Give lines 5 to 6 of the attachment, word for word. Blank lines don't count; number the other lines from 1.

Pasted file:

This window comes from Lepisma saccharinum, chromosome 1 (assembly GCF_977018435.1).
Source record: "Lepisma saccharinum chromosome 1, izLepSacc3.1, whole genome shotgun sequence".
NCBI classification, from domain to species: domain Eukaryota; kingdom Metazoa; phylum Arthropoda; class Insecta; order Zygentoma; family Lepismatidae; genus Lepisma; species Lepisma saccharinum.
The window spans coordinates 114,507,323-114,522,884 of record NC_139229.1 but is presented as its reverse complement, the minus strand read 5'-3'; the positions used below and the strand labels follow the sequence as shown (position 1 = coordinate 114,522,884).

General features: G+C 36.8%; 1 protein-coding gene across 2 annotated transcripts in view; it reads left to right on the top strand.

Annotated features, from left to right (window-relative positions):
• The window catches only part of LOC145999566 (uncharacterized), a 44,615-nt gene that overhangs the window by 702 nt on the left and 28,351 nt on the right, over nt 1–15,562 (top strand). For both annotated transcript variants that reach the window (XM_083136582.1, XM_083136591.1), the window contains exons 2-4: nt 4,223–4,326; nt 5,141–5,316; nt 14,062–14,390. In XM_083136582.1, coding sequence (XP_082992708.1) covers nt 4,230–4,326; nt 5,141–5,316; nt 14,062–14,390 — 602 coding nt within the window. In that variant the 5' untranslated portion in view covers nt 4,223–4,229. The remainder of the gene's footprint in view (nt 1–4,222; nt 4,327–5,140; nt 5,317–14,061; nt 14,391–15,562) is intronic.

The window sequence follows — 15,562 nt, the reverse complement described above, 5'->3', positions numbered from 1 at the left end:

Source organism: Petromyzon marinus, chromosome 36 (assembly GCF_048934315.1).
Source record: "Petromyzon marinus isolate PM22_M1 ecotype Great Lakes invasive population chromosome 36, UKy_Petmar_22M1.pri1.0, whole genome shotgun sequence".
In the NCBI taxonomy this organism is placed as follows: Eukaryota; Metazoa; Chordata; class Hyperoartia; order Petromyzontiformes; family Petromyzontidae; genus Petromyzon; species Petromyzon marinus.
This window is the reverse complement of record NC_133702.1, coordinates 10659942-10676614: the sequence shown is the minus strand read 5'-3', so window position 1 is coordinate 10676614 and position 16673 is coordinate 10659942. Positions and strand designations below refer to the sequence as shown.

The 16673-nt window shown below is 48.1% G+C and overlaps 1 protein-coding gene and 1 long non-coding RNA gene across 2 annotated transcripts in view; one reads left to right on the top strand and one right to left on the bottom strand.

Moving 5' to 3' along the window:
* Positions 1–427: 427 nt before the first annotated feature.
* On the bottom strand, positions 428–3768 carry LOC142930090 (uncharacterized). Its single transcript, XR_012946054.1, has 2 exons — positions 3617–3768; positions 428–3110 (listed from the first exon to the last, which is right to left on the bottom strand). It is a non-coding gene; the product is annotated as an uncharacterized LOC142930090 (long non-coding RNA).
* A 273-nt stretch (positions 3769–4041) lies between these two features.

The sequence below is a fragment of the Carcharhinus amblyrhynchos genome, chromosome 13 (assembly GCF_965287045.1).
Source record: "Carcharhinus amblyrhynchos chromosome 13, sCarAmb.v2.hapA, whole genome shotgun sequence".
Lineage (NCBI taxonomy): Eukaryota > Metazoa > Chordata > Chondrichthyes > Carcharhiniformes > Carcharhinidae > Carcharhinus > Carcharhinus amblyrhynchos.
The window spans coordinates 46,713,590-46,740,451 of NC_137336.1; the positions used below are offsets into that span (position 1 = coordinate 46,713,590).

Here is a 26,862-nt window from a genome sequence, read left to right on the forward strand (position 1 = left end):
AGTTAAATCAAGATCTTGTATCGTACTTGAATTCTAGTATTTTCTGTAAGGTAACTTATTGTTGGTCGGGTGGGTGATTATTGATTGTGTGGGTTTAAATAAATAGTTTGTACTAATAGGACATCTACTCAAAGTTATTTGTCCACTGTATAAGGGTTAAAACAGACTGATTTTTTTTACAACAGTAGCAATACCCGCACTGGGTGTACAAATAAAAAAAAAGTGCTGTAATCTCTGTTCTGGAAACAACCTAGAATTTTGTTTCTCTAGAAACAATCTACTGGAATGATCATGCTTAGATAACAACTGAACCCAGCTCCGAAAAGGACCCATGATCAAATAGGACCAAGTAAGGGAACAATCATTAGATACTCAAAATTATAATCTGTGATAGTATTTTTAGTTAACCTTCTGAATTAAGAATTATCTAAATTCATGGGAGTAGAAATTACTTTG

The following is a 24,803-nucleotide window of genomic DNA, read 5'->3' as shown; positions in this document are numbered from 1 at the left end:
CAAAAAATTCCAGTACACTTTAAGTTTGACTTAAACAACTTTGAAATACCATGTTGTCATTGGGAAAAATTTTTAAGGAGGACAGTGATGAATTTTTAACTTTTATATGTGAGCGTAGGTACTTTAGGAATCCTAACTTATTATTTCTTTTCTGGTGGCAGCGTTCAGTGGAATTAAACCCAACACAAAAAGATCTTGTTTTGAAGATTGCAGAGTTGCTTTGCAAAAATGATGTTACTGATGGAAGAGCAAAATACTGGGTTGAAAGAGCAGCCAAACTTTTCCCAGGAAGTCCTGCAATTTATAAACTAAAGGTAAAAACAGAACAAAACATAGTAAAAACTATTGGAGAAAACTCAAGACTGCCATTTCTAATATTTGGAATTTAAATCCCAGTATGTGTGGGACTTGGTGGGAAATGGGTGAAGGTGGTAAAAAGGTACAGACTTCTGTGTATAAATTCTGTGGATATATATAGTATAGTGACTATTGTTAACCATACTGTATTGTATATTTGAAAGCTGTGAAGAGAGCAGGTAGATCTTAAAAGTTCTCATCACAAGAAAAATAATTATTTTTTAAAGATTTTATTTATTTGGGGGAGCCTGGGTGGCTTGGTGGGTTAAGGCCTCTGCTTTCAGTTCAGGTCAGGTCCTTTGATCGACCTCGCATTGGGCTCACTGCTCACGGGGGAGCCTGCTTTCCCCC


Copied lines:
General features: G+C 36.8%; 1 protein-coding gene across 2 annotated transcripts in view; it reads left to right on the top strand.

Annotated features, from left to right (window-relative positions):